I love this book. I know that there are a lot of serious readers out there, (and a lot of less than serious readers out there) who are not fans. If you think this is going to be a story like Extremely Loud and Incredibly Close, give up now. Jump ship, don’t bother buying or even borrowing this book. However, if you can get past his previous works and think about this book as just its own enjoyable piece of fiction, you might love it as much as I did.
The story is a bit … unbelievable. It centers around a family that is falling apart, and on Israel, which is also falling apart. I am not Jewish. There are certain references to Jewish customs and Middle Eastern issues that I was not familiar with. I don’t consider myself to be a great judge of that section of the book, because I have no idea how plausible it actually is.
The Middle Eastern politics seem to be what bothered most people about this book. The thing is, it was easy enough for me to read (and I get bored fairly easily) because mixed in with the politics, there was also a significant amount of family drama that kept it interesting.
The characters are witty. If you love JSF’s ability to craft a beautiful sentence, this book won’t disappoint you. He writes smart children’s dialog too, able to capture the strangeness of children’s minds, and celebrates the questions they aren’t afraid to ask. The book juxtaposes some very coarse sexual language with flowing, beautiful, expressive language. At first, there are a lot of things that are hard to grasp, and this is one of them, because the dirty language breaks in throughout the book with no explanation of why. It is eventually explained, and then adds another layer of understanding to the book.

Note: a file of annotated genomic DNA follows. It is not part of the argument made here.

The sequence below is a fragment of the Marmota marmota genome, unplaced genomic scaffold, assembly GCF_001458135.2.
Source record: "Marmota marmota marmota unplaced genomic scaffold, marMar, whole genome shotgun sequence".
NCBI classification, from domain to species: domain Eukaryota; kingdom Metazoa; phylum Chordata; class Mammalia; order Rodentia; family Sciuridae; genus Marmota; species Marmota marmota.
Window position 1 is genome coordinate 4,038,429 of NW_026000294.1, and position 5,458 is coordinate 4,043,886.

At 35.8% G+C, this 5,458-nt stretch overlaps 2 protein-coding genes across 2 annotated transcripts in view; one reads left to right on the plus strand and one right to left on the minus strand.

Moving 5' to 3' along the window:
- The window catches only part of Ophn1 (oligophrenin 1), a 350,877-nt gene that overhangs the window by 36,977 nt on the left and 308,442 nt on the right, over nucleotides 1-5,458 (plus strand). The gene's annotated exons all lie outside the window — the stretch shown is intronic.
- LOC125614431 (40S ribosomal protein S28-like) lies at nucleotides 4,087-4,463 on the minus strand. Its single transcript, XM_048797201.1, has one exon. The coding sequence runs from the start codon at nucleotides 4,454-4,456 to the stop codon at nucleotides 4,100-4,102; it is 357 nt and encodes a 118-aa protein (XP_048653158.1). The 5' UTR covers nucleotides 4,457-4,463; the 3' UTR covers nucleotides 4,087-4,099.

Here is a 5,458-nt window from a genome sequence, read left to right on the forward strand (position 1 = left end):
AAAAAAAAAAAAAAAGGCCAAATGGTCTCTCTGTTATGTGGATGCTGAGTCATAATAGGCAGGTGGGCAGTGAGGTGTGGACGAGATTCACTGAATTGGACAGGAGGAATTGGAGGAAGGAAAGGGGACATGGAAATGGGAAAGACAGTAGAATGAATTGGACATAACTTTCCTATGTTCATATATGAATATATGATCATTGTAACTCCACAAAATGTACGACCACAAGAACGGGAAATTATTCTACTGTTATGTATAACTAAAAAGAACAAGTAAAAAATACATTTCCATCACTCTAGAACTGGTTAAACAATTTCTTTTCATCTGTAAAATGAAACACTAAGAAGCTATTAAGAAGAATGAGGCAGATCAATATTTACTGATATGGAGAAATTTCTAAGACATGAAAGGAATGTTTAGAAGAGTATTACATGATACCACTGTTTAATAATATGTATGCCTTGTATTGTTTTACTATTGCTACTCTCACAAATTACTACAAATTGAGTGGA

“Between any two beings there is a unique, uncrossable distance, an unenterable sanctuary. Sometimes it takes the shape of aloneness. Sometimes it takes the shape of love.”
― Jonathan Safran Foer, Here I Am
The children are sometimes too smart, there are things that the eldest, Sam and the middle child, Max say that blow my mind. The ability for them to think on their feet and argue without sounding too much like whiny adolescents is a breath of fresh air, but (especially Max at 10) seems a bit unbelievable. They do have brief periods of dirty jokes that are able to anchor them back to teenage reality.
The adults also have excellent banter, and deflect what should be heavy conversations by making light of them. This ends up being part of their downfall, but it entertaining. There are also some great puns in this book.
NPR and podcasts are mentioned fairly frequently in the book, and being a talk radio junkie myself, there are certain stories that I remember hearing, mixed in with fictional stories. I really enjoyed the random pieces of information and trivia that are sprinkled throughout the book.
Overall, my recommendation is that you read this book if you like: funny banter, smart kids, dysfunctional families, upper-middle class life, offensive language, family drama and things not really having a happy ending.
Do not read this book if sexual language or political opinions bother you.
“I’ve raised my voice at a human only twice in my entire life. Both times at the same human. Put differently: I’ve known only one human in my entire life. Put differently: I’ve allowed only one human to know me.”
― Jonathan Safran Foer, Here I Am